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Seattle Is Changing Who Gets A Say At City Hall. Could Austin Learn A Thing Or Two?

Austin is growing and it’s getting more difficult for middle-income people to afford the city. But Austin is not alone; cities across the country are facing similar issues. KUT’s Audrey McGlinchy traveled to Seattle, Portland and Denver to find out how each city is dealing with rapid growth – and how they're trying to make sure every resident benefits from it.

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Strong, dry winds are expected to continue through the early part of this week in California as the state battles several wildfires.

The Camp Fire in Northern California, which started Thursday, is the state's most destructive fire ever, scorching more than 113,000 acres north of Sacramento and killing 29 people so far, according to state officials on Monday. In Southern California, officials say the Woolsey Fire, which also started Thursday, has killed at least two people and burned more than 91,000 acres.

You've likely heard the idea that sitting is the new smoking.

Compared with 1960, workers in the U.S. burn about 140 fewer calories, on average, per day due to our sedentary office jobs. And, while it's true that sitting for prolonged periods is bad for your health, the good news is that we can offset the damage by adding more physical activity to our days.

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From Texas Standard:

Alzheimer's disease is the most common type of dementia, and the Centers for Disease Control and Prevention says as many as 5 million Americans were living with it in 2014. Scientists have conducted a lot of research on the disease, but there's still no simple explanation for it. But James Truchard wants to change that.

Truchard is a former president and CEO of the multibillion-dollar Austin-based tech company National Instruments. He recently gave $5 million to the University of Texas at San Antonio College of Sciences for the new Oskar Fischer Project; the money will be divvied among the scientists who can sufficiently explain what causes Alzheimer's.

American comic book writer, editor, publisher and former President of Marvel Comics Stan Lee died Monday at the age of 95.

Lee gave us over six decades of work like The Incredible Hulk and The Amazing Spider-Man — superheroes we could identify with, characters that allowed us to suspend our disbelief because they reacted to bizarre situations like you or I might.

Updated at 10:48 p.m. ET

Wildfires continued to tear through Northern and Southern California on Monday, where firefighters were at the mercy of dry air and whipping winds fanning the deadly blazes. At least 44 people have died statewide; many people remain unaccounted for.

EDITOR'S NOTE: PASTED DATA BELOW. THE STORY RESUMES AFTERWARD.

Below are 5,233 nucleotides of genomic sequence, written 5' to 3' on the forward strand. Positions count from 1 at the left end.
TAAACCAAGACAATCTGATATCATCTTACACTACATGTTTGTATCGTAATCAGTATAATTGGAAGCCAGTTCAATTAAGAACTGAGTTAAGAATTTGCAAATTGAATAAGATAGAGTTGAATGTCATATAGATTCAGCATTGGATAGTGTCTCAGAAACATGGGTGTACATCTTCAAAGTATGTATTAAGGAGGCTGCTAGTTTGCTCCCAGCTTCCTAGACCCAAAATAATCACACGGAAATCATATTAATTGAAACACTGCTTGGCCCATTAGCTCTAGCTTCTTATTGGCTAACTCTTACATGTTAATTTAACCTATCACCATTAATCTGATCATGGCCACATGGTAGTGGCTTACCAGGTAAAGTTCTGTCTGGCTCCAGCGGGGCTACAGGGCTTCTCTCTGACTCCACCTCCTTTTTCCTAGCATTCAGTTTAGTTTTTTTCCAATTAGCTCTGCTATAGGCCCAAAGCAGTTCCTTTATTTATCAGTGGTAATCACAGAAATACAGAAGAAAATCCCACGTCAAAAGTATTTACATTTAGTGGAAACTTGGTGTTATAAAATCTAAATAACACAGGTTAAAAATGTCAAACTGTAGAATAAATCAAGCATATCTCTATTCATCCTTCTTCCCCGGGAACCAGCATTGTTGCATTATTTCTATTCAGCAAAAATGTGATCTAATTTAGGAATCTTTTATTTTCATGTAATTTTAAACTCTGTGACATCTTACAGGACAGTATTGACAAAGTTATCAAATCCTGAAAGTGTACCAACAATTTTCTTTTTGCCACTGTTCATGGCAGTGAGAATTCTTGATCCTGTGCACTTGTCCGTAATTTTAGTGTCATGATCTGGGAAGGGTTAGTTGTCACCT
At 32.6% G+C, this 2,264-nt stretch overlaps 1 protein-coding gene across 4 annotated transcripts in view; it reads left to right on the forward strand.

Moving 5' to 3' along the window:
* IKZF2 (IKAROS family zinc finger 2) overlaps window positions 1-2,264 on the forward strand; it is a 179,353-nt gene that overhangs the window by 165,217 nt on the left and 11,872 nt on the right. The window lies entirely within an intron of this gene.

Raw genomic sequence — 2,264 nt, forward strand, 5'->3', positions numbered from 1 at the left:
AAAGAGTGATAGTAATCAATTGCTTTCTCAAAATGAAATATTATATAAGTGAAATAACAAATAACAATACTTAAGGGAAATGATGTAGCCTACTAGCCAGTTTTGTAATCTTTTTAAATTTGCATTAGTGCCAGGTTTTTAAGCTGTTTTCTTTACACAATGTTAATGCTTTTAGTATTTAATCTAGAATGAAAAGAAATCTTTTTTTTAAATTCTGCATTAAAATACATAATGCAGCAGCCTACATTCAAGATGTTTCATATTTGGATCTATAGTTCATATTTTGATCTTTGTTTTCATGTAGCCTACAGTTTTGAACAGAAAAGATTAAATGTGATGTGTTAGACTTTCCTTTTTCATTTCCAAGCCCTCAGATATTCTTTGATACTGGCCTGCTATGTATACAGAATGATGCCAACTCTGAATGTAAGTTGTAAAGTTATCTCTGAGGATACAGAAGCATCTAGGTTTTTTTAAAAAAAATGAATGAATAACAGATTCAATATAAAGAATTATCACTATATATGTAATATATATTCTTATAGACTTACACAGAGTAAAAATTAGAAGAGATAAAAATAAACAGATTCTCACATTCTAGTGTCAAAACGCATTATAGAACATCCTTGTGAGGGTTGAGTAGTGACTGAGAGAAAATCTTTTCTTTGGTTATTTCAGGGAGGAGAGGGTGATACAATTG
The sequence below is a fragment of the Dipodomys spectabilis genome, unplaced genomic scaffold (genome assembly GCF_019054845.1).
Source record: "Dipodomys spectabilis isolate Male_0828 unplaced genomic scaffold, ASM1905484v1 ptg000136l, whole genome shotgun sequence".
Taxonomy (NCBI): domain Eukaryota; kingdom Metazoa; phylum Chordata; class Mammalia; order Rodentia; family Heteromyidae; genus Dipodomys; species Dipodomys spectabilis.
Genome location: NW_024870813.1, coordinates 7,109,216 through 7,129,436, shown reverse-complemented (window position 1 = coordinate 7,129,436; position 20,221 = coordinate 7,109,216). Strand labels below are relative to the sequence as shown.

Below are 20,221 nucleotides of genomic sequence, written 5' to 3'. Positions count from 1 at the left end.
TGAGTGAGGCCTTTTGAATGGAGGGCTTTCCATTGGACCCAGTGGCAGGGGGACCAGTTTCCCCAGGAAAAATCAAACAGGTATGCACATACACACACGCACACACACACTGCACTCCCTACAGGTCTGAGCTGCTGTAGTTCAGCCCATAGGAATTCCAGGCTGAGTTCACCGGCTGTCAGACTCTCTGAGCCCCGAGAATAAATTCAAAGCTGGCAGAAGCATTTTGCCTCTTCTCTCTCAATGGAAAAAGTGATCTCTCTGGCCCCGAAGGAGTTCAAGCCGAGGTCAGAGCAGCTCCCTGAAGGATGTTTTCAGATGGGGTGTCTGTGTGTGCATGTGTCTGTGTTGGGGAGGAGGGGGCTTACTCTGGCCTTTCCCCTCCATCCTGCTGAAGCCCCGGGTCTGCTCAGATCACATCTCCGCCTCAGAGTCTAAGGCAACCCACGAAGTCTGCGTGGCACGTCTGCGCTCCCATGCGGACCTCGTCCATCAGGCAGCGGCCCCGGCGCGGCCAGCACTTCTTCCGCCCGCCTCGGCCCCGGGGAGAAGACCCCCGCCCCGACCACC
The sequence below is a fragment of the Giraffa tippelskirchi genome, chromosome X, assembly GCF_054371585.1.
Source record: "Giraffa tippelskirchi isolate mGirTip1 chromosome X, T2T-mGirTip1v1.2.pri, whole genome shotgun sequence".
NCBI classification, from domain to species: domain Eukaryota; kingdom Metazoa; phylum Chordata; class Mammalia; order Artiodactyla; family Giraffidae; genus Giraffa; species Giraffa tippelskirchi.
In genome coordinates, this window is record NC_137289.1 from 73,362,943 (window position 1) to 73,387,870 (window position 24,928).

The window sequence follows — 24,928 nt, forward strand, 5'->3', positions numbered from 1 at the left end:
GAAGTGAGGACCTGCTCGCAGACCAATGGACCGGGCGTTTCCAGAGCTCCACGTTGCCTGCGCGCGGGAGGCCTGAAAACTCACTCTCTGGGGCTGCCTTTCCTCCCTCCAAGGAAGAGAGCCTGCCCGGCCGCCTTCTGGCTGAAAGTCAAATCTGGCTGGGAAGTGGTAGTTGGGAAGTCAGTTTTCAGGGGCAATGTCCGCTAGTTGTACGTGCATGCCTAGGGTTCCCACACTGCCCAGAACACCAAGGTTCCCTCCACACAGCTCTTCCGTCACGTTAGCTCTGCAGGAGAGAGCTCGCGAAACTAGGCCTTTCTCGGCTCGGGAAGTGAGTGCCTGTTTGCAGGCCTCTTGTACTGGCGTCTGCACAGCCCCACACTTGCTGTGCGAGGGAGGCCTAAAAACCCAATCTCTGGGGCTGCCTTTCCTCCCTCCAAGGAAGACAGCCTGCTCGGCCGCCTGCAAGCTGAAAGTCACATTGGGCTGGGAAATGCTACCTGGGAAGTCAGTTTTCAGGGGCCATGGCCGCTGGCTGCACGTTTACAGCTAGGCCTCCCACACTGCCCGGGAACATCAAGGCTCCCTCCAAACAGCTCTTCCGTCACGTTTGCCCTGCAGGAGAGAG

In a year of record-breaking fires, Cal Fire Chief Ken Pimlott told NPR's All Things Considered the Camp fire in the north and Woolsey fire in the south may be "the most destructive and the deadliest" on record for the state.

Miguel Gutierrez Jr. for KUT

UPDATE 7:30 p.m.: Officials say they have cleared the area and no explosive devices were found. They say there is no further threat to public safety. The store should be re-opening soon.

ORIGINAL STORY: Police and fire officials are investigating a bomb threat at the Buc-ee's in Bastrop, according to a press release from the city. 

The area around the store at 1700 SH-71 has been evacuated and the Austin Police Bomb Squad is searching the area.

SH-71 and SH-95 remain open to traffic.

The next Congress is going to be missing some familiar faces. Thanks to a mix of retirements and defeats on Tuesday, some high-profile lawmakers will soon be exiting Capitol Hill.

Some were longtime Democratic targets in the Senate that the GOP finally vanquished. Others were vocal Republican critics of President Trump who chose not to run for re-election. Others simply thought it was time to hang it up — including the outgoing speaker of the House, Paul Ryan (R-Wis.).

Here are 10 of the most notable politicians making their exit from Washington:

A Conversation With Deon Hogan

Nov 11, 2018

On this edition of In Black America, producer/host John L. Hanson Jr. speaks with Deon Hogan, cancer survivor, Michigan high school track record-holder, college All-American and former special agent with the U.S. government. He is the author of Sometime Rain Will Show You The Light: A Parable By A Cancer Survivor.

Hogan talks about growing up in Detroit, attending the University of Kansas, being a special agent and surviving cancer.

Updated at 4:05 p.m. ET

Two top elections in Florida are heading for recounts, with voters almost evenly divided on candidates in the state's races for governor and the U.S. Senate. Unofficial vote tallies from all of Florida's 67 counties were turned in at noon on Saturday, and the narrow vote margins triggered machine recounts, which must be completed by Thursday.

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